Super funds can put big sums of money to work and can partner with other long-term-oriented investors to fund big infrastructure and government projects.

    As noted above, the valuation of each asset is open to interpretation. Therefore it’s best to check with your individual fund how it chooses to appraise unlisted assets and ensure the fund has sufficient liquidity to manage pension payments and redemptions.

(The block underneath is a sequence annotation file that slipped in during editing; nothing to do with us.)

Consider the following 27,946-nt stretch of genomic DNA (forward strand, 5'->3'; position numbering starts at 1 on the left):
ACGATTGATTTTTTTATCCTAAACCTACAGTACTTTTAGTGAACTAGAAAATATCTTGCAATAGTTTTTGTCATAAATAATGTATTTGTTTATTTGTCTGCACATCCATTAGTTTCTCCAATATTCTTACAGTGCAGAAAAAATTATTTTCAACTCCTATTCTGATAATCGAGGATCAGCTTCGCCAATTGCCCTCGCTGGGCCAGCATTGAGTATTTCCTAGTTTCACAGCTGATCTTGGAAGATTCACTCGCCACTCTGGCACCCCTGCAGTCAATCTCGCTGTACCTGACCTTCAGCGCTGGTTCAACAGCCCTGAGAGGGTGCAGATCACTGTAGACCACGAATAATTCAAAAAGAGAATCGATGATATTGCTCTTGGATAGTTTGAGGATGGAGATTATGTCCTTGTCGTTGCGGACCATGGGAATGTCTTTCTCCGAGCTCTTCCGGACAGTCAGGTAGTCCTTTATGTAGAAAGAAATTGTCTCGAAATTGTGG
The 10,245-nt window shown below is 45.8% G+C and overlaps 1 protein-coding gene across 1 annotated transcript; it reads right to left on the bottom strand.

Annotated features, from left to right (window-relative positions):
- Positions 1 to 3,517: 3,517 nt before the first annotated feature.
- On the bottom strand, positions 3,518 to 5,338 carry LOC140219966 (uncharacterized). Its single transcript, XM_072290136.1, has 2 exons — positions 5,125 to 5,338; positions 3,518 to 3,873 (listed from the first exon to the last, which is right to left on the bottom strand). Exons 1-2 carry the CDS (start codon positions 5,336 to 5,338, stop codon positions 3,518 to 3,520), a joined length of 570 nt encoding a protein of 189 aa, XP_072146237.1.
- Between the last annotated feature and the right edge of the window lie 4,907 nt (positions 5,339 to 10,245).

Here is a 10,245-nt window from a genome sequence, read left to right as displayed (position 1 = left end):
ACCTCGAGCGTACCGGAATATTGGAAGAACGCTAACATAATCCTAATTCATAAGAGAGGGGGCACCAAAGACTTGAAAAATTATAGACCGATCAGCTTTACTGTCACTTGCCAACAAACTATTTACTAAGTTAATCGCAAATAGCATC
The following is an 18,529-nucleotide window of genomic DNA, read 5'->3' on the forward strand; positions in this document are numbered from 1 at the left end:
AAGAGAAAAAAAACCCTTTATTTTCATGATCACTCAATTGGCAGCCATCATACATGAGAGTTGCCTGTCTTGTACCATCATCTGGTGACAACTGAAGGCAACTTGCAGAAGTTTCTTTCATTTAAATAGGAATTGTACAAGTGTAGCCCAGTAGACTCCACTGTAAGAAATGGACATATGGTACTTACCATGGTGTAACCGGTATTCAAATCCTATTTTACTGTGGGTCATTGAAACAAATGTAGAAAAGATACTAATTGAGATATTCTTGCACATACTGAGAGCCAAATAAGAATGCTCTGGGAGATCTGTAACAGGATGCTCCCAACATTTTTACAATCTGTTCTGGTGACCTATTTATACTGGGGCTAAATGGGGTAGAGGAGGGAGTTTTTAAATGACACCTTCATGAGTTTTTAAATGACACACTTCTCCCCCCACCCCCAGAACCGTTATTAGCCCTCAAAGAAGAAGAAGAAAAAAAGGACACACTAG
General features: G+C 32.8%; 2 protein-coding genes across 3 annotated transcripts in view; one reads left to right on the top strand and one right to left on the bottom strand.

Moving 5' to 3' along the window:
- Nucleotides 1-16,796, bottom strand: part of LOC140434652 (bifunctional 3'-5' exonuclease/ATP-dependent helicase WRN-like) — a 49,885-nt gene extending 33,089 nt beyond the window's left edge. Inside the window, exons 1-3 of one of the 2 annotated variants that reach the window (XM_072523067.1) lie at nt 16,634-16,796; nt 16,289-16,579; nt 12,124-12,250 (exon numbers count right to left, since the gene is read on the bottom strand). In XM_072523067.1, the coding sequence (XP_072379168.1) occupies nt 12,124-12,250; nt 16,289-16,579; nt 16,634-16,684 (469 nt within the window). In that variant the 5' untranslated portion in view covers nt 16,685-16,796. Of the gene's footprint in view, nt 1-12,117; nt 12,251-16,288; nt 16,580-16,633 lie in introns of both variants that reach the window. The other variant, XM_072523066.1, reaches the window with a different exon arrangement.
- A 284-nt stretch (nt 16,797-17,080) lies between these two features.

Information warning: The information in this article was published by The Rask Group Pty Ltd (ABN: 36 622 810 995) is limited to factual information or (at most) general financial advice only. That means, the information and advice does not take into account your objectives, financial situation or needs. It is not specific to you, your needs, goals or objectives. Because of that, you should consider if the advice is appropriate to you and your needs, before acting on the information. If you don’t know what your needs are, you should consult a trusted and licensed financial adviser who can provide you with personal financial product advice. In addition, you should obtain and read the product disclosure statement (PDS) before making a decision to acquire a financial product. Please read our Terms and Conditions and Financial Services Guide before using this website. The Rask Group Pty Ltd is a Corporate Authorised Representative (#1280930) of AFSL #383169